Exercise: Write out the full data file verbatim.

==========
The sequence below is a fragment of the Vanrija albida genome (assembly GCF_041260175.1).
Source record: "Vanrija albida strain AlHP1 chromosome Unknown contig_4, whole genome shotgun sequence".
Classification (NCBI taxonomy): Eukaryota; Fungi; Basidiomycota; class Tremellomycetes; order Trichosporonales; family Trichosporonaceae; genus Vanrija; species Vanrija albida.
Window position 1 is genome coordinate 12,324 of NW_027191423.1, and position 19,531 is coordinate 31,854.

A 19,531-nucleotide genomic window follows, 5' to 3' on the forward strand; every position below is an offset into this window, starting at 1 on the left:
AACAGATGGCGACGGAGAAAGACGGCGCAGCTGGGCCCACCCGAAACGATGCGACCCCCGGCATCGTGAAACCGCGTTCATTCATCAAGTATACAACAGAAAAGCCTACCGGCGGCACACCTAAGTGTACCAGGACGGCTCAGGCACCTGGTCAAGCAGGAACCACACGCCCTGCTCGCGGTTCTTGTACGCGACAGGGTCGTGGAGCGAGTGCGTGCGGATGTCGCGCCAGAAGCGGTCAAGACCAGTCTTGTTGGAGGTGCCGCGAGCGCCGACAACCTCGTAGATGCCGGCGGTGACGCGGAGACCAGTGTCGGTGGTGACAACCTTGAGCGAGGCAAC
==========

The sequence below is a fragment of the Vanrija albida genome (assembly GCF_041260175.1).
Source record: "Vanrija albida strain AlHP1 chromosome Unknown contig_4, whole genome shotgun sequence".
Classification (NCBI taxonomy): Eukaryota; Fungi; Basidiomycota; class Tremellomycetes; order Trichosporonales; family Trichosporonaceae; genus Vanrija; species Vanrija albida.
Window position 1 is genome coordinate 12,324 of NW_027191423.1, and position 19,531 is coordinate 31,854.

A 19,531-nucleotide genomic window follows, 5' to 3' on the forward strand; every position below is an offset into this window, starting at 1 on the left:
AACAGATGGCGACGGAGAAAGACGGCGCAGCTGGGCCCACCCGAAACGATGCGACCCCCGGCATCGTGAAACCGCGTTCATTCATCAAGTATACAACAGAAAAGCCTACCGGCGGCACACCTAAGTGTACCAGGACGGCTCAGGCACCTGGTCAAGCAGGAACCACACGCCCTGCTCGCGGTTCTTGTACGCGACAGGGTCGTGGAGCGAGTGCGTGCGGATGTCGCGCCAGAAGCGGTCAAGACCAGTCTTGTTGGAGGTGCCGCGAGCGCCGACAACCTCGTAGATGCCGGCGGTGACGCGGAGACCAGTGTCGGTGGTGACAACCTTGAGCGAGGCAAC